Primer and powder storage question

Discussion in 'Ammo & Reloading' started by buzznrose, Jul 13, 2012.

  1. All, I'm thinking about getting back into reloading, something I did many years ago, but my dilemma is with space. I plan on setting up and storing all reloading supplies and equipment in my garage, which can get over 100 degrees in the summer and pretty much stays over 85 from June to September. I'd keep the stuff in a flammable locker, but my question is will I have any storage issues with either powder or primers?

    Humidity isn't much of an an issue. Thanks!
     
  2. chuckds

    chuckds Certified Glock Armorer

    If you are buying your powder and primers local just buy small amounts. However, 8 pounds of powder and 5K to 10K of primers isn't going to take up a lot of space in your house. If you have room for a gallon of milk and a loaf of bread you have enough room for powder and primers. If it's a safety issue the gun powder is not going to "blow up" in your house. It will burn and make a LOT of smoke, but it's fairly safe to have around.
     

  3. Do you keep your powder in any type of locker, or just on a shelf?
     
  4. Happysniper1

    Happysniper1 New Member

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    One thing I've done is to buy a junk chest-type freezer, and use that to store my reloading components in. Does not run, I just use it for the insulation.

    It regularly goes over 100*F in the summer here (Northern Nevada), but my garage is 50% insulated, so the temp inside never reaches that high, and it is dry up here so I have no real issue with humidity, even in the winter. I also keep the my reloading scale (both the balance scale and the electronic scales) in there, together with the electronic calipers, because temperature does affect the expansion of metals and can affect the accuracy of the measuring gear.

    Just a thought!

    Cheers!
     
    Last edited: Jul 14, 2012
  5. zipper046

    zipper046 Member Supporter

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    Small amounts of powder on a lead pipe that is sealed (capped at both ends) is a pipe bomb.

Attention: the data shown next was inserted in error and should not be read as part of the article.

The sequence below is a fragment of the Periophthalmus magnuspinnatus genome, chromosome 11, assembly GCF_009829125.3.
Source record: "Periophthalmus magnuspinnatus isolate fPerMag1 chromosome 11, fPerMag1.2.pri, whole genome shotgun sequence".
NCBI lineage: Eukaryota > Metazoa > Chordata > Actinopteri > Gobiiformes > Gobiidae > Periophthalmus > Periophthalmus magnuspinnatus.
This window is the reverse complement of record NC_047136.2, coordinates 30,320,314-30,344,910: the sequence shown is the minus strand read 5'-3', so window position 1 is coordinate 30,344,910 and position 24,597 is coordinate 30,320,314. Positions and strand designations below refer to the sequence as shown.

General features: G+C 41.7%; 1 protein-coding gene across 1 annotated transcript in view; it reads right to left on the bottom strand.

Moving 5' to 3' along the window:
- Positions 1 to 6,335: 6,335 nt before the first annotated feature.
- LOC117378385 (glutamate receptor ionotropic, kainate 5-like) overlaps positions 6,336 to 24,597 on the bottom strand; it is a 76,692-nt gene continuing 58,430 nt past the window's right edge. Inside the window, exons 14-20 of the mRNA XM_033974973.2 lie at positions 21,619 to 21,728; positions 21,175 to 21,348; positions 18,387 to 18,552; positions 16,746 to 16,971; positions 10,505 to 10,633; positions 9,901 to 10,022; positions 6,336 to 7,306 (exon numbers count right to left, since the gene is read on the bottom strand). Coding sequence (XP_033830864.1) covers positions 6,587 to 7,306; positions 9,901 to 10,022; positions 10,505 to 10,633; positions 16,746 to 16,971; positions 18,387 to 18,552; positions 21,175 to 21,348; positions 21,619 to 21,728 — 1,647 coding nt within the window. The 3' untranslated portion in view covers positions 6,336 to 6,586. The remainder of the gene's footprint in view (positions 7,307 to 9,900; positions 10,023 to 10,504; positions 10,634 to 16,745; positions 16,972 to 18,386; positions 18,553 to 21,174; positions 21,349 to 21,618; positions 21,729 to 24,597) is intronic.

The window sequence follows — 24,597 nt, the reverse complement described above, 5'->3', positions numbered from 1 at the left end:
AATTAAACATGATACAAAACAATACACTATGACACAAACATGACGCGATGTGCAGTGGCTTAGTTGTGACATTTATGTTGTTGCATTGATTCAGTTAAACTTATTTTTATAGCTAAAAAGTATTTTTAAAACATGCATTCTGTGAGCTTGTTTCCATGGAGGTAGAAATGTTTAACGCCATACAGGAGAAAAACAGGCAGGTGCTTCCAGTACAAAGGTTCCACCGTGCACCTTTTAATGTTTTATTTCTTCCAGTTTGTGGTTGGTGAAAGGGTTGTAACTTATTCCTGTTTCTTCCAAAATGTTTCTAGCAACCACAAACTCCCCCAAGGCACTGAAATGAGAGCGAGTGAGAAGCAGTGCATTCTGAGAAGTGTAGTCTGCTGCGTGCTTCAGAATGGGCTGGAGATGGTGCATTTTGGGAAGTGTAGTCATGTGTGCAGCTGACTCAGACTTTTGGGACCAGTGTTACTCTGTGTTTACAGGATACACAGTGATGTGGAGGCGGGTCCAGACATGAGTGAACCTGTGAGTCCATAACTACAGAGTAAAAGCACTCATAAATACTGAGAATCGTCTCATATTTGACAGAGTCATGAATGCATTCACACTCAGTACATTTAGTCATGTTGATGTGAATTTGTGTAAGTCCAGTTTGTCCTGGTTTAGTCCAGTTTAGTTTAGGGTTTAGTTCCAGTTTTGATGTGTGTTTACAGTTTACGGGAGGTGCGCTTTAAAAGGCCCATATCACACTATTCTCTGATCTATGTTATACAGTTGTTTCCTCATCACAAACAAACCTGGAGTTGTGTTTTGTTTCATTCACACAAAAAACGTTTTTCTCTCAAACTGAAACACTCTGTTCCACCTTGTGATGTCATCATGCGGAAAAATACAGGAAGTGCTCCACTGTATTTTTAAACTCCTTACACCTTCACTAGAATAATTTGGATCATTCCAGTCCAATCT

Larger amounts of powder and primers stored in a sealed container is an even BIGGER version of a pipe bomb.

    Powder burns quickly, in an open air area it will just burn. In a tight enclosed area it burns so fast it causes a small explosion due to compression into that small space (think powder burning in a brass case in your guns chamber...goes boom)

    Store in open, cool, dry area and you will be fine.
     
  6. Happysniper1

    Happysniper1 New Member

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    Thanks for the insight.

    The seal is not tight on the chest-type freezer, so I am not concerned at all with an ignition.
     
  7. Happysniper1

    Happysniper1 New Member

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    Similarly, i wonder what the views are on placing a sealed cannister of gunpowder (new and unopened) anyplace in the house would be... that's a big bang waiting to happen right there, regardless of where it is placed or stored....
     
  8. dogwalk

    dogwalk New Member

    Powder & Primer storage

    For years I've stored my powder and primers in my Fort Knox gun safe, but
    now I'm having second thoughts. The safe is rated fire safe but one never knows. Maybe plastic totes could be used? Any advice? Dogwalk
     
  9. Happysniper1

    Happysniper1 New Member

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    Just as a side note on powder, primers and ammo....

    I have had gunpowder in 8lb and 1lb cannisters in the trunk of my car parked all day (several days, actually) in direct sunlight with ambient air temps over 105*F (so it is actually hotter in the trunk), with no issues of ignition or detonation.

    Gunpowder is not like gasoline in that the fumes from gas are flammable, but there are no fumes from gunpowder.

    I will store my gas cans in the work shed out back, with the spare propane tanks, but my reloading materials stay in a nonfunctional chest-type freezer in my garage.

    It'll take direct flame contact to ignite them, or incredibly high ambient air temperatures to ignite them, and if that was the case, my house would already be on fire and I got bigger problems than to worry about my store of reloading materials in the garage, like getting the kids and vital paperwork outta the house.

    My $0.02....
     
  10. Thanks for the info. Makes me feel better about storing powder options when I get back into reloading.
     
  11. zipper046

    zipper046 Member Supporter

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    Regular containers are fine. Ambient heat (ie: high air temps) won't cause problems. Even in a fire, the plastic jug will just melt amd the powder will just burn (flash and burn actually).

    The issue really comes about when
    Its stored in a sealed metal container and flames come in contact with powder setting it off.

    I was going to store my powder and primers in a gun safe until it was pointed out to me.

    Have had my stuff on shelves in a walk-up attic (which can get hot) with no issues.

    FYI, on separate but related note...if/when you get back into loading something to remember is that humidity combines with air temps may affect the flow of powder throwing your charges off. Always check them periodically when there are temp/humidity swings.
     
  12. Good point on humidity. Thanks!